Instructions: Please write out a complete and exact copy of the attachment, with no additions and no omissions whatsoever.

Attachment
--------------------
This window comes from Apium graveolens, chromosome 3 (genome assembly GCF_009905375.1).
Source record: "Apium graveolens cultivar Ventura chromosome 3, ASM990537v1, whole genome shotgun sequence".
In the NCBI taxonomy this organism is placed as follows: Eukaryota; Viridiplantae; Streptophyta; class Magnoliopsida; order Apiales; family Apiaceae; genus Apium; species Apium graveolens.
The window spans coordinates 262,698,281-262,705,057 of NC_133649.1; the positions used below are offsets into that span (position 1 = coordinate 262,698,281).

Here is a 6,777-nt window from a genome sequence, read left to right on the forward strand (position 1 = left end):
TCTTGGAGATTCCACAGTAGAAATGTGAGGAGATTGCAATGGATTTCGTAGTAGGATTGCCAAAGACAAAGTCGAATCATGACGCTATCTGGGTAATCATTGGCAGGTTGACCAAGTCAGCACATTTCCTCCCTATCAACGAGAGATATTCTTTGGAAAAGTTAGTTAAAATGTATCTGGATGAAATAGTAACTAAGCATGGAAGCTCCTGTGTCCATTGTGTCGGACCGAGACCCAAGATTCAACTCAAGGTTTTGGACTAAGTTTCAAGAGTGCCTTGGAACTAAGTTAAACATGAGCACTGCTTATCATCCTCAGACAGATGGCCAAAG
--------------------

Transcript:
This window comes from Apium graveolens, chromosome 3 (genome assembly GCF_009905375.1).
Source record: "Apium graveolens cultivar Ventura chromosome 3, ASM990537v1, whole genome shotgun sequence".
In the NCBI taxonomy this organism is placed as follows: Eukaryota; Viridiplantae; Streptophyta; class Magnoliopsida; order Apiales; family Apiaceae; genus Apium; species Apium graveolens.
The window spans coordinates 262,698,281-262,705,057 of NC_133649.1; the positions used below are offsets into that span (position 1 = coordinate 262,698,281).

Here is a 6,777-nt window from a genome sequence, read left to right on the forward strand (position 1 = left end):
TCTTGGAGATTCCACAGTAGAAATGTGAGGAGATTGCAATGGATTTCGTAGTAGGATTGCCAAAGACAAAGTCGAATCATGACGCTATCTGGGTAATCATTGGCAGGTTGACCAAGTCAGCACATTTCCTCCCTATCAACGAGAGATATTCTTTGGAAAAGTTAGTTAAAATGTATCTGGATGAAATAGTAACTAAGCATGGAAGCTCCTGTGTCCATTGTGTCGGACCGAGACCCAAGATTCAACTCAAGGTTTTGGACTAAGTTTCAAGAGTGCCTTGGAACTAAGTTAAACATGAGCACTGCTTATCATCCTCAGACAGATGGCCAAAG